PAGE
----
“The Farmer Fair Practices Rules enjoy bipartisan support in Congress.” Grassley added. “I’m glad Secretary Vilsack has finally been able to take action which will help level the playing field for small producers in rural America.”
The National Chicken Council said the rules will “strangle” the industry.
National Chicken Council President Mike Brown said, “The vast majority of chicken farmers in rural America are happy and prosper raising chickens in partnership with companies, and they don’t want the government meddling on their farms and telling them how they should run their businesses. Business under the current contract structure has given thousands and thousands of farm families the opportunity to live in rural America and operate profitable businesses that allowed them to build nice homes, expand other aspects of their farm enterprises and put their children through college.
“These rules, however, could lead to rigid, one-size-fits-all requirements on chicken growing contracts that would stifle innovation, lead to higher costs for consumers, and cost jobs by forcing the best farmers out of the chicken business,” Brown added. “The interim final rule on competitive injury would open the floodgates to frivolous lawsuits.”
National Pork Producers Council CEO Neil Dierks said, “I can’t imagine a more devastating regulation on an industry. The rule, which creates legal uncertainty, will destroy opportunities for many in the U.S. pork industry, with no positive effect on competition, the regulation’s supposed goal.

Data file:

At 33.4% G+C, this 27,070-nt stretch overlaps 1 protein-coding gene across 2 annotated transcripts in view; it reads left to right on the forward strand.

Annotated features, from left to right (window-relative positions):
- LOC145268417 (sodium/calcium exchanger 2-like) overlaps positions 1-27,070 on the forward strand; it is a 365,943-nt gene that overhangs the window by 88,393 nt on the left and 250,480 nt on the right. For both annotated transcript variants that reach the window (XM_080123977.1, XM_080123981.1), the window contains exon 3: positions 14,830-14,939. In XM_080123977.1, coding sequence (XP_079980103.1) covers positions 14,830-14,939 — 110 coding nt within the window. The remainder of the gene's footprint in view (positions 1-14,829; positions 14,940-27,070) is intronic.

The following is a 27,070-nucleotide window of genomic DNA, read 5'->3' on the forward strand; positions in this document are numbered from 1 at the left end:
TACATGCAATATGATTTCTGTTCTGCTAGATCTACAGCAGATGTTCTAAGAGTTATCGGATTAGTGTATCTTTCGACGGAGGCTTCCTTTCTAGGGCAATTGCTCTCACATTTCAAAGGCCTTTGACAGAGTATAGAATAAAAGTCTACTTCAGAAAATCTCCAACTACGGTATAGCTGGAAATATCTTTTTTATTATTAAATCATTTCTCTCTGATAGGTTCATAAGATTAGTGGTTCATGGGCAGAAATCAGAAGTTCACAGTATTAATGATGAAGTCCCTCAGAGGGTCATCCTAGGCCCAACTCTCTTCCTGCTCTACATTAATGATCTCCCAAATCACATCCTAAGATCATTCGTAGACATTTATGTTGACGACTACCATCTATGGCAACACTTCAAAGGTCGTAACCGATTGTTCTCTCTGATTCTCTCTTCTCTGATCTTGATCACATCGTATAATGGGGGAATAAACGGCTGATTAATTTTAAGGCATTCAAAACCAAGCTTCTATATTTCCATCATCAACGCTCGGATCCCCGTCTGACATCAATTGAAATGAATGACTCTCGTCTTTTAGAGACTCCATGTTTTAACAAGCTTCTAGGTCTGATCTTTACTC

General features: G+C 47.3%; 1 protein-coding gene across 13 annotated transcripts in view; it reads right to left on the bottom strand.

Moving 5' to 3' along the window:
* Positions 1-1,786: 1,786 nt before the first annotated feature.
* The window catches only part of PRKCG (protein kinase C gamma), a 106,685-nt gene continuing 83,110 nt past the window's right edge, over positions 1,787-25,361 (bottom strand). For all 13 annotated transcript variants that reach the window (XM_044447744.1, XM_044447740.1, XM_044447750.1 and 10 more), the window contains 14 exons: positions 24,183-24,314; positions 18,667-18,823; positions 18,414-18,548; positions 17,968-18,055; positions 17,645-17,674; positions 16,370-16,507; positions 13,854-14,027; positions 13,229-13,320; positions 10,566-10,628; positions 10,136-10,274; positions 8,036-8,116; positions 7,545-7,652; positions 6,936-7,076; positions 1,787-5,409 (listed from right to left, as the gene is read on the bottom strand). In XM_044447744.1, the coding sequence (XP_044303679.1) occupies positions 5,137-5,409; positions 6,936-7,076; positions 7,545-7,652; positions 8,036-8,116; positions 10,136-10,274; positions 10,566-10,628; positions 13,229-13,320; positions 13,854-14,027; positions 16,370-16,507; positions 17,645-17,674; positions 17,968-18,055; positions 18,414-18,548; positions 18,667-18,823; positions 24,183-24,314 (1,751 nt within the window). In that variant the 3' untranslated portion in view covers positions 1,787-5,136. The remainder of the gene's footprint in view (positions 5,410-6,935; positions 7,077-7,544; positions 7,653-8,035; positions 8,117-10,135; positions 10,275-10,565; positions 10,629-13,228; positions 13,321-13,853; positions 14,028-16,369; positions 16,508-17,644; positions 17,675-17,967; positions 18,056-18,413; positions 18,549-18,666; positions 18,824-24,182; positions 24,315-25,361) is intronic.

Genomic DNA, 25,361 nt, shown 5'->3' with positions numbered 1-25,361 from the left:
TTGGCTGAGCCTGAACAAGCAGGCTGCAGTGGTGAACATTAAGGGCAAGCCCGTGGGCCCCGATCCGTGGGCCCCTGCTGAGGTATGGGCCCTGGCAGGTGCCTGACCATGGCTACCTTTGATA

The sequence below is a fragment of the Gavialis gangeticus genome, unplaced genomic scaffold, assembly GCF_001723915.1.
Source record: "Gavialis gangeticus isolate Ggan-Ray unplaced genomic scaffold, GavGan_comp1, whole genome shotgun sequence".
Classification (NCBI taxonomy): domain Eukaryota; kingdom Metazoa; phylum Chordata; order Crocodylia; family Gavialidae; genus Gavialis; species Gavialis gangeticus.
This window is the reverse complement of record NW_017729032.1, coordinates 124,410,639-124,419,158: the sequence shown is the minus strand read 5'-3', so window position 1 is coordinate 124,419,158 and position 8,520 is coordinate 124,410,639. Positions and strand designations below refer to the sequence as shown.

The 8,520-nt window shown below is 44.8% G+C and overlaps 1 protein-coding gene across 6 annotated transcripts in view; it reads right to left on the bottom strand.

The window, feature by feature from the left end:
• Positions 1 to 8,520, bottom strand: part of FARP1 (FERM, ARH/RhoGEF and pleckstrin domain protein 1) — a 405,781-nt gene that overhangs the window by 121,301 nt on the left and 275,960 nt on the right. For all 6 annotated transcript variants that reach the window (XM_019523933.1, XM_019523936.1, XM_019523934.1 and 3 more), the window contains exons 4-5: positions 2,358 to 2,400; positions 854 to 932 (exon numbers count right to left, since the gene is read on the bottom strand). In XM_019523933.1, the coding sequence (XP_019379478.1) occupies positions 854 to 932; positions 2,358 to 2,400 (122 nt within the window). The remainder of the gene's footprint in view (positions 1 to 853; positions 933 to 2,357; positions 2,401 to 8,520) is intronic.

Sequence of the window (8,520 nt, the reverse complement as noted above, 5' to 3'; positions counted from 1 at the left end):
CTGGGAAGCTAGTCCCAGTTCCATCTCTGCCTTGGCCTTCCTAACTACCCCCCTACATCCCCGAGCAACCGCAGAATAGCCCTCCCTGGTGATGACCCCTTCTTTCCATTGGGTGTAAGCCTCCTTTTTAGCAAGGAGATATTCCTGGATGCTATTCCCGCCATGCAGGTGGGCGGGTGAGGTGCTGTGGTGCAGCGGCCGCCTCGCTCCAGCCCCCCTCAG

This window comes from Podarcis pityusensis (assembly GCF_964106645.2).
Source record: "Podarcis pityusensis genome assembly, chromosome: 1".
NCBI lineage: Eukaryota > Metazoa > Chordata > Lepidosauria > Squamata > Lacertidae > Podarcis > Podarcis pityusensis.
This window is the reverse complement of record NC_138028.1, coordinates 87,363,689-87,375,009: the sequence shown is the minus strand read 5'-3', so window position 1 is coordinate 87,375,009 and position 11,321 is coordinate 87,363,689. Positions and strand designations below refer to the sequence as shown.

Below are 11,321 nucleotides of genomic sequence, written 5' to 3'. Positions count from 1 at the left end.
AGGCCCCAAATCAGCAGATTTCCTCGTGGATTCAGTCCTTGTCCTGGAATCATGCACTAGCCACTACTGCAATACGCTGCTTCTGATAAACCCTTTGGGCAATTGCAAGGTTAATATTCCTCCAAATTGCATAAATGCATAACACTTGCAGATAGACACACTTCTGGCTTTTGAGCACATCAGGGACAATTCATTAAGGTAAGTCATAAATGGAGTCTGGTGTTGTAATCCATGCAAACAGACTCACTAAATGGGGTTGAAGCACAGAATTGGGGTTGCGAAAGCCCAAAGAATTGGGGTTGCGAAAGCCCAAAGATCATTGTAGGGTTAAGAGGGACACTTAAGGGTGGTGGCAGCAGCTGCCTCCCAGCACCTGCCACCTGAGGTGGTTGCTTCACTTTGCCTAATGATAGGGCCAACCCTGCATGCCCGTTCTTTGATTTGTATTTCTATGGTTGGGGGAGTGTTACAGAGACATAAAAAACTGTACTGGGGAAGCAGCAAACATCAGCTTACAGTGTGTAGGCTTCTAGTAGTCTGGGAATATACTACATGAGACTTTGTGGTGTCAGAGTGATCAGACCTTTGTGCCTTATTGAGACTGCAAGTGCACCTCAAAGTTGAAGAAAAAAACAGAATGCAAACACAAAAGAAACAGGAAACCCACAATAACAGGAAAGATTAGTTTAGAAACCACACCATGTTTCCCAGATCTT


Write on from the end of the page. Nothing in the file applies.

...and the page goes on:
“The rule will be a boon to trial lawyers and a weapon [that] activist groups will use to attack segments of the livestock industry,” he added. “The inevitable costs of the regulation could lead to further vertical integration of the pork industry, driving packers to produce more of their own hogs.
“The bottom line,” said Dierks, “is that the White House picked trial lawyers and activists over farmers in forcing this regulation on rural America. We need to kill this illegitimate midnight rule.”
National Cattlemen’s Beef Association President Tracy Brunner said, “The GIPSA rules are especially troubling to the cattle industry. As we have consistently stated, if adopted, this rulemaking will drastically limit the way our producers can market cattle and open the floodgates to baseless litigation. In a time of down cattle markets, the last thing USDA needs to do is limit opportunity. The fact of the matter is: We don’t trust the government to meddle in the marketplace.”
The American Farm Bureau Federation joined the National Farmers Union in praising the release of the rules.
“Farm Bureau has long advocated for changes in the Grain Inspection, Packers & Stockyards Administration’s rules,” President Zippy Duvall said. “We have asked for changes to stop harmful business practices and protect chicken farmers. A one-size-fits-all approach doesn’t work here, and that’s why we have also worked to preserve the contract arrangements and marketing practices that make the beef and pork industries competitive.
“These proposed rules will strengthen GIPSA’s ability to evaluate business practices in the poultry industry and better protect individual farmers from discriminatory treatment,” Duvall added. “America’s chicken farmers have long called for greater transparency and a level playing field in our industry, and we appreciate USDA’s efforts to hold companies accountable and give farmers a voice.”
The National Sustainable Agriculture Coalition said the rules “will finally give the largely toothless [Packers and Stockyards Act] some bite.”